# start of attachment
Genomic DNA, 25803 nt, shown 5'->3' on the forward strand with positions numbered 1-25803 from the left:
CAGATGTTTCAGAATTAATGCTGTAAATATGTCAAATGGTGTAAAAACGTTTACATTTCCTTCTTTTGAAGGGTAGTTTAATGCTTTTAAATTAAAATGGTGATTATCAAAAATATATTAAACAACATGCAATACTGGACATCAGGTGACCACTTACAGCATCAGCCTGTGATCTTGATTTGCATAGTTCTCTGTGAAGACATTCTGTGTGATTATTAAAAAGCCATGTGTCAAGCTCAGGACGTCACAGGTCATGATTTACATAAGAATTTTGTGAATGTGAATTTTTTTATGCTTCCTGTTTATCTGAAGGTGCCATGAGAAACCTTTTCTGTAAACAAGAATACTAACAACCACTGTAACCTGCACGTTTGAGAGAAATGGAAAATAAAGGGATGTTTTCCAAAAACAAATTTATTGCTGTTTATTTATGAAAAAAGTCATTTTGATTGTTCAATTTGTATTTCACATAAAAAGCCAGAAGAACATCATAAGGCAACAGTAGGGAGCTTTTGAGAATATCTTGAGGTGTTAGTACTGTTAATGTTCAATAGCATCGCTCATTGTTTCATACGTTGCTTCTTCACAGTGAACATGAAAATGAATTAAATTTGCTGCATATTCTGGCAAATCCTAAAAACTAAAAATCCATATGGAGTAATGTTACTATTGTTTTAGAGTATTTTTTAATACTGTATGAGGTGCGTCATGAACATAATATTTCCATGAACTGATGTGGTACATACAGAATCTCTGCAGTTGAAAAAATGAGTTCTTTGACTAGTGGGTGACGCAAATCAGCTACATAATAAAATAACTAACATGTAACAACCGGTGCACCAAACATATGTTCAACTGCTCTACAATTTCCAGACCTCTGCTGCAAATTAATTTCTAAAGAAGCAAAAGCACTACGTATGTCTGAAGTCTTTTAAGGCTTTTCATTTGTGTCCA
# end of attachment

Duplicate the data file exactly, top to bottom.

Genomic DNA, 25803 nt, shown 5'->3' on the forward strand with positions numbered 1-25803 from the left:
CAGATGTTTCAGAATTAATGCTGTAAATATGTCAAATGGTGTAAAAACGTTTACATTTCCTTCTTTTGAAGGGTAGTTTAATGCTTTTAAATTAAAATGGTGATTATCAAAAATATATTAAACAACATGCAATACTGGACATCAGGTGACCACTTACAGCATCAGCCTGTGATCTTGATTTGCATAGTTCTCTGTGAAGACATTCTGTGTGATTATTAAAAAGCCATGTGTCAAGCTCAGGACGTCACAGGTCATGATTTACATAAGAATTTTGTGAATGTGAATTTTTTTATGCTTCCTGTTTATCTGAAGGTGCCATGAGAAACCTTTTCTGTAAACAAGAATACTAACAACCACTGTAACCTGCACGTTTGAGAGAAATGGAAAATAAAGGGATGTTTTCCAAAAACAAATTTATTGCTGTTTATTTATGAAAAAAGTCATTTTGATTGTTCAATTTGTATTTCACATAAAAAGCCAGAAGAACATCATAAGGCAACAGTAGGGAGCTTTTGAGAATATCTTGAGGTGTTAGTACTGTTAATGTTCAATAGCATCGCTCATTGTTTCATACGTTGCTTCTTCACAGTGAACATGAAAATGAATTAAATTTGCTGCATATTCTGGCAAATCCTAAAAACTAAAAATCCATATGGAGTAATGTTACTATTGTTTTAGAGTATTTTTTAATACTGTATGAGGTGCGTCATGAACATAATATTTCCATGAACTGATGTGGTACATACAGAATCTCTGCAGTTGAAAAAATGAGTTCTTTGACTAGTGGGTGACGCAAATCAGCTACATAATAAAATAACTAACATGTAACAACCGGTGCACCAAACATATGTTCAACTGCTCTACAATTTCCAGACCTCTGCTGCAAATTAATTTCTAAAGAAGCAAAAGCACTACGTATGTCTGAAGTCTTTTAAGGCTTTTCATTTGTGTCCA